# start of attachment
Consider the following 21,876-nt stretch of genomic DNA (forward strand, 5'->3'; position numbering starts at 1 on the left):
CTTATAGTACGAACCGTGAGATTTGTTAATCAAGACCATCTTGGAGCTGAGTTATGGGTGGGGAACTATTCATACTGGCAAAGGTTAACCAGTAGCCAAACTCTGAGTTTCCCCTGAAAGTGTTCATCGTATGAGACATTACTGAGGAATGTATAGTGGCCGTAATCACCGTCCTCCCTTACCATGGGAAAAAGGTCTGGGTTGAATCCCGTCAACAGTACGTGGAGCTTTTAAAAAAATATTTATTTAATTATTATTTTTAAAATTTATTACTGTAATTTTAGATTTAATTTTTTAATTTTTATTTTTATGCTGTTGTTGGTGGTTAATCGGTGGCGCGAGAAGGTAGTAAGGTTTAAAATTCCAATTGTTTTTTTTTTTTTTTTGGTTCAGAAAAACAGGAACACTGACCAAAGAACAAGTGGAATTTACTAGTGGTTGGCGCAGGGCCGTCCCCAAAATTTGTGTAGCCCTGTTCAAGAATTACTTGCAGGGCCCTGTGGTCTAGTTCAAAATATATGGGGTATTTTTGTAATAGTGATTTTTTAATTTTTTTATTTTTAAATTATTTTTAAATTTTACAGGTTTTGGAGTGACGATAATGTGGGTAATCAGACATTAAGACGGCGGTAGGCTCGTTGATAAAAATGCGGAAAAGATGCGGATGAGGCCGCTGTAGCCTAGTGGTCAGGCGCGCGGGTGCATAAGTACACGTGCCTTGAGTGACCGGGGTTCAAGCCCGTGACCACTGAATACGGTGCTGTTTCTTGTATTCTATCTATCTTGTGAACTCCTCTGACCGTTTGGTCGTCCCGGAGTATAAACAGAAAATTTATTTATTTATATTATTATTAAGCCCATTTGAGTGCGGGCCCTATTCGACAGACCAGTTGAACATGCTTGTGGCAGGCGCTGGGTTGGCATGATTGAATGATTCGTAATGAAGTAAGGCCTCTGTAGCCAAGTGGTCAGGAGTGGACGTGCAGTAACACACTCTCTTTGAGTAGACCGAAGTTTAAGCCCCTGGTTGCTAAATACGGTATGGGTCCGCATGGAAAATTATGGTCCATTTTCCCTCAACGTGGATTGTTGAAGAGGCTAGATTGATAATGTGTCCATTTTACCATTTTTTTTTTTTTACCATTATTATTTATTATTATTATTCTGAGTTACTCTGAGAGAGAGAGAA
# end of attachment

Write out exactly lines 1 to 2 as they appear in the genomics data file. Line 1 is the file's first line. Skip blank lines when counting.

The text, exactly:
Consider the following 21,876-nt stretch of genomic DNA (forward strand, 5'->3'; position numbering starts at 1 on the left):
CTTATAGTACGAACCGTGAGATTTGTTAATCAAGACCATCTTGGAGCTGAGTTATGGGTGGGGAACTATTCATACTGGCAAAGGTTAACCAGTAGCCAAACTCTGAGTTTCCCCTGAAAGTGTTCATCGTATGAGACATTACTGAGGAATGTATAGTGGCCGTAATCACCGTCCTCCCTTACCATGGGAAAAAGGTCTGGGTTGAATCCCGTCAACAGTACGTGGAGCTTTTAAAAAAATATTTATTTAATTATTATTTTTAAAATTTATTACTGTAATTTTAGATTTAATTTTTTAATTTTTATTTTTATGCTGTTGTTGGTGGTTAATCGGTGGCGCGAGAAGGTAGTAAGGTTTAAAATTCCAATTGTTTTTTTTTTTTTTTTGGTTCAGAAAAACAGGAACACTGACCAAAGAACAAGTGGAATTTACTAGTGGTTGGCGCAGGGCCGTCCCCAAAATTTGTGTAGCCCTGTTCAAGAATTACTTGCAGGGCCCTGTGGTCTAGTTCAAAATATATGGGGTATTTTTGTAATAGTGATTTTTTAATTTTTTTATTTTTAAATTATTTTTAAATTTTACAGGTTTTGGAGTGACGATAATGTGGGTAATCAGACATTAAGACGGCGGTAGGCTCGTTGATAAAAATGCGGAAAAGATGCGGATGAGGCCGCTGTAGCCTAGTGGTCAGGCGCGCGGGTGCATAAGTACACGTGCCTTGAGTGACCGGGGTTCAAGCCCGTGACCACTGAATACGGTGCTGTTTCTTGTATTCTATCTATCTTGTGAACTCCTCTGACCGTTTGGTCGTCCCGGAGTATAAACAGAAAATTTATTTATTTATATTATTATTAAGCCCATTTGAGTGCGGGCCCTATTCGACAGACCAGTTGAACATGCTTGTGGCAGGCGCTGGGTTGGCATGATTGAATGATTCGTAATGAAGTAAGGCCTCTGTAGCCAAGTGGTCAGGAGTGGACGTGCAGTAACACACTCTCTTTGAGTAGACCGAAGTTTAAGCCCCTGGTTGCTAAATACGGTATGGGTCCGCATGGAAAATTATGGTCCATTTTCCCTCAACGTGGATTGTTGAAGAGGCTAGATTGATAATGTGTCCATTTTACCATTTTTTTTTTTTTACCATTATTATTTATTATTATTATTCTGAGTTACTCTGAGAGAGAGAGAA